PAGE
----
Lower Riviera Historical Survey
What is it about Santa Barbara that makes our City so attractive to so many people? Undoubtedly it is a complementary patchwork of many characteristics, but no one will argue the historic character and architectural beauty of our community add distinct charm to the millions of glossy photographs tourists and residents alike take each year. Naturally, preserving that beauty is of interest to us all, yet just as naturally homeowners want to make needed changes to their property.
To preserve the historic character of our neighborhoods and promote well-reasoned growth, the City has embarked upon an ambitious plan. Historical surveys will be conducted in each neighborhood in the City of Santa Barbara over the next twenty years. The first, a survey of properties along Santa Barbara's waterfront, was just completed. Step two is already under way in the form of a historical survey of the Lower Riviera neighborhood.
Where is the Lower Riviera neighborhood?
The Lower Riviera neighborhood (for our survey purposes) is depicted on the map below. Areas highlighted in green will be surveyed.
My property is going to be surveyed. What does that mean?
You should expect to see volunteers walking the streets, taking photographs of each building in the neighborhood and taking notes as to the composition of each building and structure on site. Volunteers are not checking or enforcing zoning and building code requirements, nor are they being trained on what those requirements are. Volunteers all have badges they are required to present to you upon request. Do not hesitate to ask a volunteer for their badge. Citizens who care about their neighborhood question strangers. Volunteers will remain on public land (i.e. the sidewalk and road) while surveying your property unless you invite them onto your land. Please thank our volunteers. They are your fellow citizens donating their time to reduce the cost of this public expenditure.
What will the City do with the results of this survey?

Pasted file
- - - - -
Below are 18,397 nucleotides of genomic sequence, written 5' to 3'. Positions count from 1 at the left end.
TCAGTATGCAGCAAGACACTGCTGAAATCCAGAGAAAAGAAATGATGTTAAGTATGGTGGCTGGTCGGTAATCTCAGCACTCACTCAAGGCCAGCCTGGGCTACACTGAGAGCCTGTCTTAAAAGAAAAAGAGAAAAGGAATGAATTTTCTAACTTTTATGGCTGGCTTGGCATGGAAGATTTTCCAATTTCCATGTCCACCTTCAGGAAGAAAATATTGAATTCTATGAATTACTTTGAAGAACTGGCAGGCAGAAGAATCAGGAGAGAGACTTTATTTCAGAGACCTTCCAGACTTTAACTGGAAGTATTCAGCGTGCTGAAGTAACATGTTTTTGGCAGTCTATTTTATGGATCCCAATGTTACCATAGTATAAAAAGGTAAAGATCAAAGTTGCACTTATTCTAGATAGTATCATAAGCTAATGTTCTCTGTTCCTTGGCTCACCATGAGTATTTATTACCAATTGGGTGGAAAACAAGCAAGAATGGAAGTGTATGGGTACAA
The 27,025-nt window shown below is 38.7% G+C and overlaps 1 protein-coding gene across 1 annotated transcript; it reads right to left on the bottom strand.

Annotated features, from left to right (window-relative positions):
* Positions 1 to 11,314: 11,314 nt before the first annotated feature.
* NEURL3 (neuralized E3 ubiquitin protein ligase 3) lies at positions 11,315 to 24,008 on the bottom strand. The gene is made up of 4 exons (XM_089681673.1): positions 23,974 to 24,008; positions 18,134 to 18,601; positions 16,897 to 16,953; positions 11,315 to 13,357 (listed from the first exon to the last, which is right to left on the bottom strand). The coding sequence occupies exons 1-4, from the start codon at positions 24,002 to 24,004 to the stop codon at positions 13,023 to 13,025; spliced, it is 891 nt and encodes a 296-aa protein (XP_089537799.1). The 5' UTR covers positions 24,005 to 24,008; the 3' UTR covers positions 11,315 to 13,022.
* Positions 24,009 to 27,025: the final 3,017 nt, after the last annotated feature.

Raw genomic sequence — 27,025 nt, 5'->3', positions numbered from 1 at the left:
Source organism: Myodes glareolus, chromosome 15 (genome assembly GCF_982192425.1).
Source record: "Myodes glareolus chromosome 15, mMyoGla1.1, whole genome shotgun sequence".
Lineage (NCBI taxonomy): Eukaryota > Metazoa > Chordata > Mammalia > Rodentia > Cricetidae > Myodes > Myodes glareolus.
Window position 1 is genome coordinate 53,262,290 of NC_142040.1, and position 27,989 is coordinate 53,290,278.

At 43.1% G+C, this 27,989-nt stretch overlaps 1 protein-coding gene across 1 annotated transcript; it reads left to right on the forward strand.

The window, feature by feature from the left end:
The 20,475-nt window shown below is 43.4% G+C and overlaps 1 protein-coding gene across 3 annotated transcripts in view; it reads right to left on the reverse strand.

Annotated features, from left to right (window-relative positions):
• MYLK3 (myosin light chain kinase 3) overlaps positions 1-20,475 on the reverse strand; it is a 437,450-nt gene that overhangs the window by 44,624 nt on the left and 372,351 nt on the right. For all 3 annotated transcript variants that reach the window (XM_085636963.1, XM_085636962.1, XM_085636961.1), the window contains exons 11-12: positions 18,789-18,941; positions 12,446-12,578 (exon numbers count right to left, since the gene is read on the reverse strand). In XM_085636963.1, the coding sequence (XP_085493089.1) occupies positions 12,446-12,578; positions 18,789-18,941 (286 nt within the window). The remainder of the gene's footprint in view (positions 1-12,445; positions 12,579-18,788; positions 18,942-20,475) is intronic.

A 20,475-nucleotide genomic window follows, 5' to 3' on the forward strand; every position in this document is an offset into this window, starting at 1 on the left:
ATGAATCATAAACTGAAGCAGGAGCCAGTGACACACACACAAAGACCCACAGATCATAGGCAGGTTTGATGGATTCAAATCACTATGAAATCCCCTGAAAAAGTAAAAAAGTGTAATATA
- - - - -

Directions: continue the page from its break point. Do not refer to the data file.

The City will use the results of this survey to aid planning. By identifying historically significant buildings, structures, and objects in our neighborhoods, the City can attempt to preserve the heritage and architectural beauty of our neighborhoods.
What if my building is selected as a potential historically significant resource? Can I still make changes to my property?
Yes, you may. Changes to the interior of historically significant buildings remain under the jurisdiction of each owner. When exterior changes are proposed to such properties, however, the changes that require building permits must be reviewed to determine if they would result in a substantial adverse change in the historical significance of the neighborhood.
What are the advantages to owning a historically significant property?
Owners of historically significant properties designated as City of Santa Barbara Landmarks or Structures of Merit can utilize the California State Historic Building Code (SHBC). The SHBC is more flexible than the Uniform Building Code (UBC) in many ways and helps owners preserve the historic nature of their building without forcing them to adhere to modern building codes. Historically significant properties help maintain the size, bulk, and scale of neighborhoods when new development is planned. Historically significant buildings alone or as part of a historic district often raise property values not only of their own site but the sites around them.
The Lower Riviera Historical Survey is sponsored by the City of Santa Barbara, the Santa Barbara Museum of Natural History, and the Santa Barbara Historical Society